frequent

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See also: fréquent and freqüent

English[edit]

Etymology 1[edit]

From Old French frequent, from Latin frequens (crowded, crammed, frequent, repeated, etc.), from Proto-Indo-European *bhrek- (to cram together).[1]

Pronunciation[edit]

Adjective[edit]

frequent (comparative more frequent or frequenter, superlative most frequent or frequentest)

  1. Done or occurring often; common.
    I take frequent breaks so I don't get too tired.
    There are frequent trains to the beach available.
    I am a frequent visitor to that city.
    • 1999, Nicholas Walker, “The Reorientation of Critical Theory: Habermas”, in Simon Glemdinning, editor, The Edinburgh Encyclopedia of Continental Philosophy[1], Routledge, →ISBN, page 489:
      During the late 1950s and throughout the 1960s, this commitment brought him into frequent critical confrontation with entrenched forms of conservative thinking []
  2. Occurring at short intervals.
    • (Can we date this quote by Byron and provide title, author's full name, and other details?)
      frequent feudal towers
  3. Addicted to any course of conduct; inclined to indulge in any practice; habitual; persistent.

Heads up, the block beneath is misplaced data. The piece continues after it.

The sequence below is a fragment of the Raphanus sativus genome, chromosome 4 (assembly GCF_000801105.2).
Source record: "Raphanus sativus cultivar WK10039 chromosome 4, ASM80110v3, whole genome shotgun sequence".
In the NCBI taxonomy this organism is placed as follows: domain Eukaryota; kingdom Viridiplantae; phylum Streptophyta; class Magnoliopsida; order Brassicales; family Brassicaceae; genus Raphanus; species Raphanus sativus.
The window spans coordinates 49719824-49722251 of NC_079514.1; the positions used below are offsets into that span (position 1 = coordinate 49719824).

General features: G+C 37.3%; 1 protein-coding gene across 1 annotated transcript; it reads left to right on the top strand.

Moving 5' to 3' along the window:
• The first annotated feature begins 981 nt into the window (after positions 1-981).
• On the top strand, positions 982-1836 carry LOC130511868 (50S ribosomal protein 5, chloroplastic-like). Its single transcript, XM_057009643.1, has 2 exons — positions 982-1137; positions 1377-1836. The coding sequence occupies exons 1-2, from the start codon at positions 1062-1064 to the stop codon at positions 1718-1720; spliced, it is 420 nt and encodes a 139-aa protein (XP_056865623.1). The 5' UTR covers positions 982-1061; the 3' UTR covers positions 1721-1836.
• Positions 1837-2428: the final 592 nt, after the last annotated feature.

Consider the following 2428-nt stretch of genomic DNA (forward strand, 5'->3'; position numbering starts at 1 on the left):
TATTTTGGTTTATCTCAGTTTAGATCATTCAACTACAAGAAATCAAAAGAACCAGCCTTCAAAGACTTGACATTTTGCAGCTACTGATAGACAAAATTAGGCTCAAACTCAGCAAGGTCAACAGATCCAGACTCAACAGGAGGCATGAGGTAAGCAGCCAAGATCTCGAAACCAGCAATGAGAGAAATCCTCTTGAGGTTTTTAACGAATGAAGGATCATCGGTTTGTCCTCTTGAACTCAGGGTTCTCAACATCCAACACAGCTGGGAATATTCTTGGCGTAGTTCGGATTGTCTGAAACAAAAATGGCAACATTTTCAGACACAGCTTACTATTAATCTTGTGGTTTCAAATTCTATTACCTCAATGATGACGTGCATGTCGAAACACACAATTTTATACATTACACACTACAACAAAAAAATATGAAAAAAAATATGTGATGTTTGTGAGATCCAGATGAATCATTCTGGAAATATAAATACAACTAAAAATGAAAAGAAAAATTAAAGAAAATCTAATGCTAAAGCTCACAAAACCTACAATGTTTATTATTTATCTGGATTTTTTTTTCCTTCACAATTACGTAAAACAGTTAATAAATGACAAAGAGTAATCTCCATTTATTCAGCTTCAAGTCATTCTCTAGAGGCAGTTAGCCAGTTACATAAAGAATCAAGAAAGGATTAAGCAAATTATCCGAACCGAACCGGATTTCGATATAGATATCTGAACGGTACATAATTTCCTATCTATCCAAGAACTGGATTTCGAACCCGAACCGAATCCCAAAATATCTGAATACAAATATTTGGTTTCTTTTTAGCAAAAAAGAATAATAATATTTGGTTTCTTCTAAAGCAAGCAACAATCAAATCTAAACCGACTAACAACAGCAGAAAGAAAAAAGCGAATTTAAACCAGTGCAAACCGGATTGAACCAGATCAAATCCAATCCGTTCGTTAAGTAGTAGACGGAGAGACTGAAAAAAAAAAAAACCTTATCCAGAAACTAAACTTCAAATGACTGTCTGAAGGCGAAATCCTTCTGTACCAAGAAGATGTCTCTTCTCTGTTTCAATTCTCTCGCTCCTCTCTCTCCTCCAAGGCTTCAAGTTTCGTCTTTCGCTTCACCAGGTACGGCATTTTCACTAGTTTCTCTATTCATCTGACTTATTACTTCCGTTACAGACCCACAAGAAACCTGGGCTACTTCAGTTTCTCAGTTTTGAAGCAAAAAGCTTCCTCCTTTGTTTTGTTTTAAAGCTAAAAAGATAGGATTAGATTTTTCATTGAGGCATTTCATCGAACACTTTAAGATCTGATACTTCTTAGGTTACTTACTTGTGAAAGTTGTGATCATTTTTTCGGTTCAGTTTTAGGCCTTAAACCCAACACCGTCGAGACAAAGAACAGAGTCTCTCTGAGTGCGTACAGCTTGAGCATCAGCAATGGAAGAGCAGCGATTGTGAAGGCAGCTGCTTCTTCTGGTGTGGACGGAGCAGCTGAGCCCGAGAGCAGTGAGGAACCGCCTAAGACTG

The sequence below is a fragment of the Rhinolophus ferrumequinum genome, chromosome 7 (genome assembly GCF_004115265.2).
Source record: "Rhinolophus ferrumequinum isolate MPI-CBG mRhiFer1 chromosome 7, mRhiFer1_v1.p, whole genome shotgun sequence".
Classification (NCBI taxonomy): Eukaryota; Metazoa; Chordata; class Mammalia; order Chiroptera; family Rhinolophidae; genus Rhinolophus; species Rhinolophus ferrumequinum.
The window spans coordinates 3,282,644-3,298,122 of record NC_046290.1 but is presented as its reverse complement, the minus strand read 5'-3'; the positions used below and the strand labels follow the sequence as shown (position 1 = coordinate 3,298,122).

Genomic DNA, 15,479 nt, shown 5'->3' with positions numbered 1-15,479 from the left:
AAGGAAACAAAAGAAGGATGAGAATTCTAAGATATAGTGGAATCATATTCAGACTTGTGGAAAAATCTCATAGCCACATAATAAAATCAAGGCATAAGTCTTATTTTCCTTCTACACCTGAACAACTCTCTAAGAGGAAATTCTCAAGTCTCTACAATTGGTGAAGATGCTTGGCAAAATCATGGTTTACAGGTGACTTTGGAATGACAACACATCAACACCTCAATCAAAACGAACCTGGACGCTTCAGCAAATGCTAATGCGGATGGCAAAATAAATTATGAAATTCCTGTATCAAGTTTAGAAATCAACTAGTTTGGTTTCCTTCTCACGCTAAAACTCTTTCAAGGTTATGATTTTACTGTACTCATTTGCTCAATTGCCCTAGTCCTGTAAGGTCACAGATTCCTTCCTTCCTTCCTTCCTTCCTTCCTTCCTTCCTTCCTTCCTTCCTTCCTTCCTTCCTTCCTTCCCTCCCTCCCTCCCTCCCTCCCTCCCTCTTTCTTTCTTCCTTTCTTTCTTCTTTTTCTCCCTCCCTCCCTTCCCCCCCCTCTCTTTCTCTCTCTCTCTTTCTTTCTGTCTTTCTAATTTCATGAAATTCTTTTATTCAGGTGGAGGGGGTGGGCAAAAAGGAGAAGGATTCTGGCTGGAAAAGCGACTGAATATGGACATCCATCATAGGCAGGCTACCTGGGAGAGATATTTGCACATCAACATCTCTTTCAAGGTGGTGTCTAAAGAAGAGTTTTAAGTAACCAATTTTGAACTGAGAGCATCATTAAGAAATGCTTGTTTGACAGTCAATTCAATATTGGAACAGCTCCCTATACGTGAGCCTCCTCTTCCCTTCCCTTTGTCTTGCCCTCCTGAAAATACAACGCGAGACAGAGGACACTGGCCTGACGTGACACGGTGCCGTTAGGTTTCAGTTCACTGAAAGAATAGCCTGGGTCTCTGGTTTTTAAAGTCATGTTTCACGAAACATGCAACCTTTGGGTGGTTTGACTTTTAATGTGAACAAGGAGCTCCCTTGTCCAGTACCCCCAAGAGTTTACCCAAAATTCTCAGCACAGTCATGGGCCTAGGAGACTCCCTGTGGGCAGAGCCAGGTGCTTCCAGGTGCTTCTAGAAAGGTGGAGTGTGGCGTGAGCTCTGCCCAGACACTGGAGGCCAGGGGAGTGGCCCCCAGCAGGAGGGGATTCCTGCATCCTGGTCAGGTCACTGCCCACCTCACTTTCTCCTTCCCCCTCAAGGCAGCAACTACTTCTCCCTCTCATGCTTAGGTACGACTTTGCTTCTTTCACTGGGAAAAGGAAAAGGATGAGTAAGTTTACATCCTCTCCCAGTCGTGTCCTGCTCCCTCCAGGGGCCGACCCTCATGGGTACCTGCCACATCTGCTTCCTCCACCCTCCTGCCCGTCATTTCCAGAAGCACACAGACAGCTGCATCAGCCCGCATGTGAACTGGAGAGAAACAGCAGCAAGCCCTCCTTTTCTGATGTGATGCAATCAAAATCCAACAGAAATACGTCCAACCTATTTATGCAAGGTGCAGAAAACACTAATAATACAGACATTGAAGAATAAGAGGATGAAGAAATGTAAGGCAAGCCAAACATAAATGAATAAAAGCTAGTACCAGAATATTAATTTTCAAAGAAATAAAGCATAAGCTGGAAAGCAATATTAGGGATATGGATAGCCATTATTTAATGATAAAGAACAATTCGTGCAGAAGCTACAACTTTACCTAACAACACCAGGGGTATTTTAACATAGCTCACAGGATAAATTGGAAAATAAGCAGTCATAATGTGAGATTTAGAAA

• (Can we date this quote by Jonathan Swift and provide title, author's full name, and other details?)
      He has been loud and frequent in declaring himself hearty for the government.
  4. (obsolete) Full; crowded; thronged.
    • (Can we date this quote by Ben Jonson and provide title, author's full name, and other details?)
      'Tis Caesar's will to have a frequent senate.
  5. (obsolete) Often or commonly reported.
    • (Can we date this quote by Massinger and provide title, author's full name, and other details?)
      'Tis frequent in the city he hath subdued / The Catti and the Daci.
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Translations[edit]
  1. ^ Schwartzman, The Words of Mathematics: An Etymological Dictionary of Mathematical Terms Used in English

Etymology 2[edit]

From Old French frequenter, from Latin frequentare (to fill, crowd, visit often, do or use often, etc.), from frequens (frequent, crowded)

Pronunciation[edit]

Verb[edit]

frequent (third-person singular simple present frequents, present participle frequenting, simple past and past participle frequented)

  1. (transitive) To visit often.
    I used to frequent that restaurant.
Derived terms[edit]
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German[edit]

Etymology[edit]

From Latin frequens.

Pronunciation[edit]

  • IPA(key): [fʀeˈkvɛnt]
  • Hyphenation: fre‧quent

Adjective[edit]

frequent (comparative frequenter, superlative am frequentesten)

  1. (dated or medicine) frequent

Declension[edit]

Further reading[edit]


Old French[edit]

Adjective[edit]

frequent m (oblique and nominative feminine singular frequent or frequente)

  1. frequent; often

Declension[edit]

Descendants[edit]

  • English: frequent
  • French: fréquent